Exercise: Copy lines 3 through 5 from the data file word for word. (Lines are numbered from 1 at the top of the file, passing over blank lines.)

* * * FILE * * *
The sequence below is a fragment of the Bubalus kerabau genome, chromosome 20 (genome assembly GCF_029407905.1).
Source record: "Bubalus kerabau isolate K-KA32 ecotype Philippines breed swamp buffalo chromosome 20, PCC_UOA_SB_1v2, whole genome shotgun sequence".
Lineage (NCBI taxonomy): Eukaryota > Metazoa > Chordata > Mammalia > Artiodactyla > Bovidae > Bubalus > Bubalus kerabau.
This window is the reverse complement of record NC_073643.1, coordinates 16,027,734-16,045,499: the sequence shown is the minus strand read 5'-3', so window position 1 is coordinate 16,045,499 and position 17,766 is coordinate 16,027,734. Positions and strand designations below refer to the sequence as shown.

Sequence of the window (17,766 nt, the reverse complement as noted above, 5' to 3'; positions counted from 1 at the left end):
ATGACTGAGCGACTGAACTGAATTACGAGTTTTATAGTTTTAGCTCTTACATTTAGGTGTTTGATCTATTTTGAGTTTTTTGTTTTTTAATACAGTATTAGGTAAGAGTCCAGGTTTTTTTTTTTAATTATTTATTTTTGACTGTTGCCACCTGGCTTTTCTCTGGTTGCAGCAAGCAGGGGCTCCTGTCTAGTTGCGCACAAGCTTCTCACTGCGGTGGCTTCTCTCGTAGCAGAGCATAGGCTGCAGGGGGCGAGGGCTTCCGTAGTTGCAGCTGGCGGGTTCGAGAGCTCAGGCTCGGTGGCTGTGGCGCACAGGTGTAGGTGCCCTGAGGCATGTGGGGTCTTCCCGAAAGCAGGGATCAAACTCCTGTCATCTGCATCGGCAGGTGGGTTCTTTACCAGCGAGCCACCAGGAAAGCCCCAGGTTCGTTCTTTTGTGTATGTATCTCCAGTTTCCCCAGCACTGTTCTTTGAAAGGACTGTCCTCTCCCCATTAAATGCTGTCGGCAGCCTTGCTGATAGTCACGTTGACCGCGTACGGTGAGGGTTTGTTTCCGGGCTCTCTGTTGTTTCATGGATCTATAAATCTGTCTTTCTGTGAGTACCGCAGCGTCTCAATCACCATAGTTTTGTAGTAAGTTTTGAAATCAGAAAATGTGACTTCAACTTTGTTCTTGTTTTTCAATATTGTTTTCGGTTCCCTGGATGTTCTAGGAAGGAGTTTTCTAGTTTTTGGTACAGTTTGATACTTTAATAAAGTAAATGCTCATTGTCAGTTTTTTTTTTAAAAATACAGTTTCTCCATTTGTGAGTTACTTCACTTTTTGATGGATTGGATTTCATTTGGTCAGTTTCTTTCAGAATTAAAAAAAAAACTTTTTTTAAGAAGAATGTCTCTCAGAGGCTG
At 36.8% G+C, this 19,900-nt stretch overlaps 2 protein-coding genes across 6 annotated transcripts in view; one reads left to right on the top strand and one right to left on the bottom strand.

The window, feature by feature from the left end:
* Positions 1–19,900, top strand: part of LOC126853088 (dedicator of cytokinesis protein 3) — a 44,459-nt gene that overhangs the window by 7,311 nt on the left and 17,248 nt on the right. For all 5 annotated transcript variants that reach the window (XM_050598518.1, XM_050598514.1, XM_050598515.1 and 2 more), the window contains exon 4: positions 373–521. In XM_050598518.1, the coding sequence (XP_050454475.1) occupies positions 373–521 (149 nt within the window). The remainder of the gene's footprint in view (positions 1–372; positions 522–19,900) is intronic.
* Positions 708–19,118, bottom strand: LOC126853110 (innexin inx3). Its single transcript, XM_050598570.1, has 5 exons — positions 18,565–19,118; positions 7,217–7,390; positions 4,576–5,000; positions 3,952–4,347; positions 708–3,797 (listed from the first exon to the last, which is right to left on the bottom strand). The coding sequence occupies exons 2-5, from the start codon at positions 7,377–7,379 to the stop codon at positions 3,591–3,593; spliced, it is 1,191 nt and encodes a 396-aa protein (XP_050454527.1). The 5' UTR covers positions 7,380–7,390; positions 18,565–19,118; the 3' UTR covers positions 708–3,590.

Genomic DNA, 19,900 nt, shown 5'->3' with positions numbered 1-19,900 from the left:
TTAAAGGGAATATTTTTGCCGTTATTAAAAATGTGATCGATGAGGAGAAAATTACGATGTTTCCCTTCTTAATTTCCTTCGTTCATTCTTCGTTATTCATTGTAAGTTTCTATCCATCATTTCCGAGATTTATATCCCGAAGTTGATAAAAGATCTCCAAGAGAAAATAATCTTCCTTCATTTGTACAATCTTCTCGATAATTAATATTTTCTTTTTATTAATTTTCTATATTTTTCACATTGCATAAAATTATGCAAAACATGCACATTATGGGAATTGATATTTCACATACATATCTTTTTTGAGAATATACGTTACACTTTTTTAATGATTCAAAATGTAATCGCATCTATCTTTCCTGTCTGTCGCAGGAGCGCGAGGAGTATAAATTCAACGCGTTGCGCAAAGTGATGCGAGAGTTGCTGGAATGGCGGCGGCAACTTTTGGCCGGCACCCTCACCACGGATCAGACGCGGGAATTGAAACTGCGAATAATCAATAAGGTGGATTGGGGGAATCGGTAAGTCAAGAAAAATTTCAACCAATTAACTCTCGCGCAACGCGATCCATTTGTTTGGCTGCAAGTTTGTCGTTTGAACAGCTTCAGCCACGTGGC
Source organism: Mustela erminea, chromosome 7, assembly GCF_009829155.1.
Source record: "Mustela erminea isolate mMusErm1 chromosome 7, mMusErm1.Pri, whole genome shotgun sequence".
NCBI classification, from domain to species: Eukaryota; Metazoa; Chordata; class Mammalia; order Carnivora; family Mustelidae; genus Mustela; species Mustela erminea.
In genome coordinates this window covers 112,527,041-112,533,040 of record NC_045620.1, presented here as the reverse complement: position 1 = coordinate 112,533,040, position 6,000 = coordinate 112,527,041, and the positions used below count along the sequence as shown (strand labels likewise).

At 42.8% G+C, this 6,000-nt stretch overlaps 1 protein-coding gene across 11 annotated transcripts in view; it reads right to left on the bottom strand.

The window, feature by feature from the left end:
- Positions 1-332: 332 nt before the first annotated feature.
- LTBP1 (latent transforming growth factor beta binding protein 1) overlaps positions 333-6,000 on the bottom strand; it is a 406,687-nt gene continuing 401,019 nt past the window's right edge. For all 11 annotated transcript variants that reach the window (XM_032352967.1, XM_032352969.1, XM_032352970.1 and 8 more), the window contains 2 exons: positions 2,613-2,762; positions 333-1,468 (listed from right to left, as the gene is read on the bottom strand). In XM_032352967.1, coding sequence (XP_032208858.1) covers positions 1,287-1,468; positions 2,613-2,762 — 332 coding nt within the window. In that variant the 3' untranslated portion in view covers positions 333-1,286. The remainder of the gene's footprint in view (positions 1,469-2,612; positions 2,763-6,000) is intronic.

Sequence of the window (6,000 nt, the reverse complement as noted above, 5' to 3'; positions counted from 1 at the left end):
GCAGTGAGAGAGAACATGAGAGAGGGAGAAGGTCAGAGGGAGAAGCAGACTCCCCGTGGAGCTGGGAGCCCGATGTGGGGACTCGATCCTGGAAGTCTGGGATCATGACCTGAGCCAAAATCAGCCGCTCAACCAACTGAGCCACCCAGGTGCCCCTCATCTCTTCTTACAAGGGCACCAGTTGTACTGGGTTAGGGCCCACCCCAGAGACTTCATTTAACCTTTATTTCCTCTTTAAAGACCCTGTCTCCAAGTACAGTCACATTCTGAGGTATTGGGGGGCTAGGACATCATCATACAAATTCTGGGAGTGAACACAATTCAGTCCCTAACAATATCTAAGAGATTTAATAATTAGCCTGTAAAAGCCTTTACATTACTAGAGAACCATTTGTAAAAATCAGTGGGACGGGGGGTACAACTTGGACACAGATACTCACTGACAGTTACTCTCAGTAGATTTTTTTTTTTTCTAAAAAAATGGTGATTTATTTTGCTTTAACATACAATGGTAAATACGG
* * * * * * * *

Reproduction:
Lineage (NCBI taxonomy): Eukaryota > Metazoa > Chordata > Mammalia > Artiodactyla > Bovidae > Bubalus > Bubalus kerabau.
This window is the reverse complement of record NC_073643.1, coordinates 16,027,734-16,045,499: the sequence shown is the minus strand read 5'-3', so window position 1 is coordinate 16,045,499 and position 17,766 is coordinate 16,027,734. Positions and strand designations below refer to the sequence as shown.

Sequence of the window (17,766 nt, the reverse complement as noted above, 5' to 3'; positions counted from 1 at the left end):